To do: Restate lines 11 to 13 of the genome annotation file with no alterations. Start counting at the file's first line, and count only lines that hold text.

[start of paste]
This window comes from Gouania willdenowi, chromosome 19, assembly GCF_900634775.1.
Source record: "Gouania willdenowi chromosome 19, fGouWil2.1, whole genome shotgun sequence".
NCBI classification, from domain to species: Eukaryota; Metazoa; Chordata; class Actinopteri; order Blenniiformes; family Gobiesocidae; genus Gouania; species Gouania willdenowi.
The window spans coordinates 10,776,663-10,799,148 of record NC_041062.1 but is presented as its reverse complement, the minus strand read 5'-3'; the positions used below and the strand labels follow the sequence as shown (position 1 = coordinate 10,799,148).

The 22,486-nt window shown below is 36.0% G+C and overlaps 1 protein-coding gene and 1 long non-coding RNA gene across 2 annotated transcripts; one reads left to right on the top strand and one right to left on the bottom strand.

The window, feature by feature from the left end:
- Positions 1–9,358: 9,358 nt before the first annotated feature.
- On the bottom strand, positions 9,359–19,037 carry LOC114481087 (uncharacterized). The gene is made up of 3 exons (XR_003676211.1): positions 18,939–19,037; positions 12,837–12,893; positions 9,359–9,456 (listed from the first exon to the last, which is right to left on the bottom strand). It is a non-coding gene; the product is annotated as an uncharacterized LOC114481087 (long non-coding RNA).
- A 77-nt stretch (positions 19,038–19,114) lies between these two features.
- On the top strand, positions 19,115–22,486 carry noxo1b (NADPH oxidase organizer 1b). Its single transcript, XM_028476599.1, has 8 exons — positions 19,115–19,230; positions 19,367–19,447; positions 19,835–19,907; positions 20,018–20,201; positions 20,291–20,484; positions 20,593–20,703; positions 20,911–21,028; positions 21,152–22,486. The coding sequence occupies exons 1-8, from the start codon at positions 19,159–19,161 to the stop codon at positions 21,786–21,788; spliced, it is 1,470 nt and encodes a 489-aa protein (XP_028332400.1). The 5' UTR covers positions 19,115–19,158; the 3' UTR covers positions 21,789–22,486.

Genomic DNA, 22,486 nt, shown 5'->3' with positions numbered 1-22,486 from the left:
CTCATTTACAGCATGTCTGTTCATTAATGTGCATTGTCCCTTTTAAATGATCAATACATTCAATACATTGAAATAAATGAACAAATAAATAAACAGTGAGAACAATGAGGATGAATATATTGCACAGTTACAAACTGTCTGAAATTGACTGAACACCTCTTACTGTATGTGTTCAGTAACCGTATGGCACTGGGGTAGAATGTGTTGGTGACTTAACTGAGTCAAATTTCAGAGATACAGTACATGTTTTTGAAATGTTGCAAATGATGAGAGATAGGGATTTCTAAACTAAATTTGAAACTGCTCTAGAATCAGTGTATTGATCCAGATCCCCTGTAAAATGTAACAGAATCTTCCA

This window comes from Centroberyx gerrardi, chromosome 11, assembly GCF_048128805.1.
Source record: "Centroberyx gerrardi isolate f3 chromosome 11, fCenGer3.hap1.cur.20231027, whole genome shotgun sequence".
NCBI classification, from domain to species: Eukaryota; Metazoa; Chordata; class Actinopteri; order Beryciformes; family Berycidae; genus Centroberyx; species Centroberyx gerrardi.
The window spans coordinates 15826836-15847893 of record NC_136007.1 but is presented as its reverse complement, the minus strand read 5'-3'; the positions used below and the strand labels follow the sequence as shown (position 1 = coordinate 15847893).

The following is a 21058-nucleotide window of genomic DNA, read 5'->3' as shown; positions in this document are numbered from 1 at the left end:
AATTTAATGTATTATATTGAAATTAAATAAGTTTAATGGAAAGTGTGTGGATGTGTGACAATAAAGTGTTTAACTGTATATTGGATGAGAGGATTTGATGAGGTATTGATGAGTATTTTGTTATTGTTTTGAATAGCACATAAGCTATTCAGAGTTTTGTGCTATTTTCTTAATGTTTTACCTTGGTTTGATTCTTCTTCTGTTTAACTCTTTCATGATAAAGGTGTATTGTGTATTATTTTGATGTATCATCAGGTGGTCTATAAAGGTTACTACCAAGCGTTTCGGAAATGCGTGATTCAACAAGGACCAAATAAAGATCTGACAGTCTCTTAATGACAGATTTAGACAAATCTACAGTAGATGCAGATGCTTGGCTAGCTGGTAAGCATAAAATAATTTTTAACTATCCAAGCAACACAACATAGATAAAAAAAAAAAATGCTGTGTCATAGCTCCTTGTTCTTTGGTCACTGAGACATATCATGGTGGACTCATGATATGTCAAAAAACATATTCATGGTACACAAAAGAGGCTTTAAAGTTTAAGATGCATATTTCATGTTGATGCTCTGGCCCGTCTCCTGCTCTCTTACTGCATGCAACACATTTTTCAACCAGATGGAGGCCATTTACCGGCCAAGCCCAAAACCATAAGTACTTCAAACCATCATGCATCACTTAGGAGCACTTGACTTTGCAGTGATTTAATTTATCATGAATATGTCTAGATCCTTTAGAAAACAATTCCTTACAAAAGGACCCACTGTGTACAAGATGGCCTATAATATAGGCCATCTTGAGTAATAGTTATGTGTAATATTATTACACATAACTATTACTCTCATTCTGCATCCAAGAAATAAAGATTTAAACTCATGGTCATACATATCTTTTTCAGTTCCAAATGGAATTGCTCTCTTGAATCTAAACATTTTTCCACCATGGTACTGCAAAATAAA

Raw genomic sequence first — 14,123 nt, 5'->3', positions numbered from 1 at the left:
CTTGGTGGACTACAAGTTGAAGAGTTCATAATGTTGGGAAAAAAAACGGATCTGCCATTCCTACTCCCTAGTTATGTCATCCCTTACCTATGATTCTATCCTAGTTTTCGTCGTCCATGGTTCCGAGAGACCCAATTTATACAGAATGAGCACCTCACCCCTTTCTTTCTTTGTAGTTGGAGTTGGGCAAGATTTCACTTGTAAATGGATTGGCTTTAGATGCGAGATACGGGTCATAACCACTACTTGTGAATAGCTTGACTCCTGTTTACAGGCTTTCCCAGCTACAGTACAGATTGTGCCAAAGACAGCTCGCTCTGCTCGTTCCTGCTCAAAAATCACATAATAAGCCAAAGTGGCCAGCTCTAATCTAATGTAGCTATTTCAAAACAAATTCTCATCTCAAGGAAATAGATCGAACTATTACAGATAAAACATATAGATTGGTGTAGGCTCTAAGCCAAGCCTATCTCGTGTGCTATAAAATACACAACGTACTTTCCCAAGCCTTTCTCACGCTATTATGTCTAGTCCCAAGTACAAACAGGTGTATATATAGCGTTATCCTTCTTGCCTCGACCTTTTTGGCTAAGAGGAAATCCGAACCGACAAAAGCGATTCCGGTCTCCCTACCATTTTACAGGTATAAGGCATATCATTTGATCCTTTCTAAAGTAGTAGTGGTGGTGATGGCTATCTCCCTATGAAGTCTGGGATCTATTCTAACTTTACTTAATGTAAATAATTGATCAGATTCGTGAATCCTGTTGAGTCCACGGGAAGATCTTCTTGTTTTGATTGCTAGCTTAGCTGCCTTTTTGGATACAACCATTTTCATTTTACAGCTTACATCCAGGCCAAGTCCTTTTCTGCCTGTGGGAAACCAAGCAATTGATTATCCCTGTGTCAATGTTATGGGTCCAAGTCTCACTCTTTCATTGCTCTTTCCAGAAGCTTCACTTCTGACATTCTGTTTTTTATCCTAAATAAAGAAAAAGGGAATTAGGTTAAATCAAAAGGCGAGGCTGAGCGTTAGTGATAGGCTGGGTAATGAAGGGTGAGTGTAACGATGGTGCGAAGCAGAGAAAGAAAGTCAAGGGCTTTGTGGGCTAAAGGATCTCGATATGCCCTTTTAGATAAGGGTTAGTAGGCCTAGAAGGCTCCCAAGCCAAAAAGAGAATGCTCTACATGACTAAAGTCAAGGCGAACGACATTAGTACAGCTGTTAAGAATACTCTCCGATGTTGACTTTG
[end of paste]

Genomic DNA, 22,486 nt, shown 5'->3' with positions numbered 1-22,486 from the left:
CTCATTTACAGCATGTCTGTTCATTAATGTGCATTGTCCCTTTTAAATGATCAATACATTCAATACATTGAAATAAATGAACAAATAAATAAACAGTGAGAACAATGAGGATGAATATATTGCACAGTTACAAACTGTCTGAAATTGACTGAACACCTCTTACTGTATGTGTTCAGTAACCGTATGGCACTGGGGTAGAATGTGTTGGTGACTTAACTGAGTCAAATTTCAGAGATACAGTACATGTTTTTGAAATGTTGCAAATGATGAGAGATAGGGATTTCTAAACTAAATTTGAAACTGCTCTAGAATCAGTGTATTGATCCAGATCCCCTGTAAAATGTAACAGAATCTTCCA

This window comes from Centroberyx gerrardi, chromosome 11, assembly GCF_048128805.1.